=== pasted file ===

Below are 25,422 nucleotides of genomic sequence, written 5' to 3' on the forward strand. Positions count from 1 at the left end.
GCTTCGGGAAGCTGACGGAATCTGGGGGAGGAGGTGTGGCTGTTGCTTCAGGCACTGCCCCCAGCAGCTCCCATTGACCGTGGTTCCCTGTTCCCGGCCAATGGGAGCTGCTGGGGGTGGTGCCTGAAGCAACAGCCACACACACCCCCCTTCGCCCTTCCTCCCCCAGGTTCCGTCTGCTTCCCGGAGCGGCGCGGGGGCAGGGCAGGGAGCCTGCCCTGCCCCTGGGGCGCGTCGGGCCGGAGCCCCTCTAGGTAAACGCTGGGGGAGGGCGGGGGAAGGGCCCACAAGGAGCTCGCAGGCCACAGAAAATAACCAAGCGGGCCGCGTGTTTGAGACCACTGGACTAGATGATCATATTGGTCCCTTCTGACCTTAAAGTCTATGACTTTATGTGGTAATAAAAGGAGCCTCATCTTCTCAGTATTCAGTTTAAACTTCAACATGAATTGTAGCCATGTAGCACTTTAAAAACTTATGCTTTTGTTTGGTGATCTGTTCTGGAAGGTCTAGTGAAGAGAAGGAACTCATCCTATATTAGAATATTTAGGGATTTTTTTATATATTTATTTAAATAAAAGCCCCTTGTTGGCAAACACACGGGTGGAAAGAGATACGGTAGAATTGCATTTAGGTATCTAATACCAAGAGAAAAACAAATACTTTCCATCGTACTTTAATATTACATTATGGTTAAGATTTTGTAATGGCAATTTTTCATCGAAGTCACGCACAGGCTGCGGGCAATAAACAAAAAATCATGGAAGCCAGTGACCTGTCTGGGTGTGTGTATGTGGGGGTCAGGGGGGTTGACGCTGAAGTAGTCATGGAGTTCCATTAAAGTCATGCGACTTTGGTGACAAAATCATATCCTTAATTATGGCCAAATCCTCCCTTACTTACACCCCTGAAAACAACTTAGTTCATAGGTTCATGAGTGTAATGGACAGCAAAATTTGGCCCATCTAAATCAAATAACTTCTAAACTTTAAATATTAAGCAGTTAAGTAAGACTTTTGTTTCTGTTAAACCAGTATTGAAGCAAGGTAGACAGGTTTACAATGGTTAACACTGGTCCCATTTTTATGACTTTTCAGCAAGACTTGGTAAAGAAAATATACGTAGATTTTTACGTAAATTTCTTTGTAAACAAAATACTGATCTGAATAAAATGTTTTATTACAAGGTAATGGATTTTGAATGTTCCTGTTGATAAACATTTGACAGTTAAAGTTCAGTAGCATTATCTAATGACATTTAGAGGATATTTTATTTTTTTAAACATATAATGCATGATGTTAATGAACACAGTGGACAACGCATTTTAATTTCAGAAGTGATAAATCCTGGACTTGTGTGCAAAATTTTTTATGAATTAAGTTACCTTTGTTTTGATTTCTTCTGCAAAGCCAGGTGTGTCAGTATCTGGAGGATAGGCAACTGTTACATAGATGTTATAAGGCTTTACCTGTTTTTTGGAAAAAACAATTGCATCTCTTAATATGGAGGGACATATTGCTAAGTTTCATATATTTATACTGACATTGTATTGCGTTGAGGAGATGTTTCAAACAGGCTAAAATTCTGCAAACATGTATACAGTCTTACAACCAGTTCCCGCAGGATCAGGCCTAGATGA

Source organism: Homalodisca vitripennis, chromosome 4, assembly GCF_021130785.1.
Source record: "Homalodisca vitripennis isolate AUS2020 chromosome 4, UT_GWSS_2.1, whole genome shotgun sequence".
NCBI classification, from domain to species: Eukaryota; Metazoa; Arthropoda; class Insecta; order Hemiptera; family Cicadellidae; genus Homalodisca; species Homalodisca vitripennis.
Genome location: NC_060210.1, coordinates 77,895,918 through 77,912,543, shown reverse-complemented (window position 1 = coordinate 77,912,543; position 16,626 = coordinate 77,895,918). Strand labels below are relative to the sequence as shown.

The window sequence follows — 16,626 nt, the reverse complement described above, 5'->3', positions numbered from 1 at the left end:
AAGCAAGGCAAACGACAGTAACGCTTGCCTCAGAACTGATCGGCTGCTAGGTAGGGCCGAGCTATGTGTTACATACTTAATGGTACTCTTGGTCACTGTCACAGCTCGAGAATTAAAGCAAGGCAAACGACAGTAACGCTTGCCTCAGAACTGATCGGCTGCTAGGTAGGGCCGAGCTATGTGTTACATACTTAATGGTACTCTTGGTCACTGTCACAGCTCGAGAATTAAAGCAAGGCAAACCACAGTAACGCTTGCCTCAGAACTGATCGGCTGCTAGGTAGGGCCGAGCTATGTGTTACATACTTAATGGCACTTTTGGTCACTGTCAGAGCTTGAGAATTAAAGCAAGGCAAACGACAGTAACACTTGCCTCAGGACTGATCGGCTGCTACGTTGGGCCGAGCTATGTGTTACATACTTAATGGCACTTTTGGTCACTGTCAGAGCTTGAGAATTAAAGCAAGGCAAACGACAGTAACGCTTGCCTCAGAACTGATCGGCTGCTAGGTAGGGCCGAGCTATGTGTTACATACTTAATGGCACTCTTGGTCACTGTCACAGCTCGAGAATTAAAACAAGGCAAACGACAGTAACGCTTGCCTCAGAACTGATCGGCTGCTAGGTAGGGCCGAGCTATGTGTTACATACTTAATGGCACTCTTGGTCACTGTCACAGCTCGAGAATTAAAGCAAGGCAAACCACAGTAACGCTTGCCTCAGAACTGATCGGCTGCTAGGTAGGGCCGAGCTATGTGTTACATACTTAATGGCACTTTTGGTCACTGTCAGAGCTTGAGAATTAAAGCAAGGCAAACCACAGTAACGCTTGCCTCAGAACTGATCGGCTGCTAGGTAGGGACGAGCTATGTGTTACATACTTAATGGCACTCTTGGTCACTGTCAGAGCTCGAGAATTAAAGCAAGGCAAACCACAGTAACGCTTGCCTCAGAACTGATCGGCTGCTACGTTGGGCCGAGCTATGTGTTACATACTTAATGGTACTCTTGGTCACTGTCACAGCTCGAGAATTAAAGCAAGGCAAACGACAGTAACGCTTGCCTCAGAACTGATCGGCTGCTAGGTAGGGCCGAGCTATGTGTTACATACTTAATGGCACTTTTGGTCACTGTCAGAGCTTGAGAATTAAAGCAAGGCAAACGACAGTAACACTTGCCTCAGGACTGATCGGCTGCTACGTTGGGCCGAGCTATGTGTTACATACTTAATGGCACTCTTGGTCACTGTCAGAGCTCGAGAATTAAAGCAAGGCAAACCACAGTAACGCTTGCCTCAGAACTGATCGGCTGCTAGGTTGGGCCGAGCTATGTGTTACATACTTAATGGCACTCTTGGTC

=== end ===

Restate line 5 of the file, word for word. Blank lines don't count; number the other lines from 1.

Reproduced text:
NCBI classification, from domain to species: Eukaryota; Metazoa; Arthropoda; class Insecta; order Hemiptera; family Cicadellidae; genus Homalodisca; species Homalodisca vitripennis.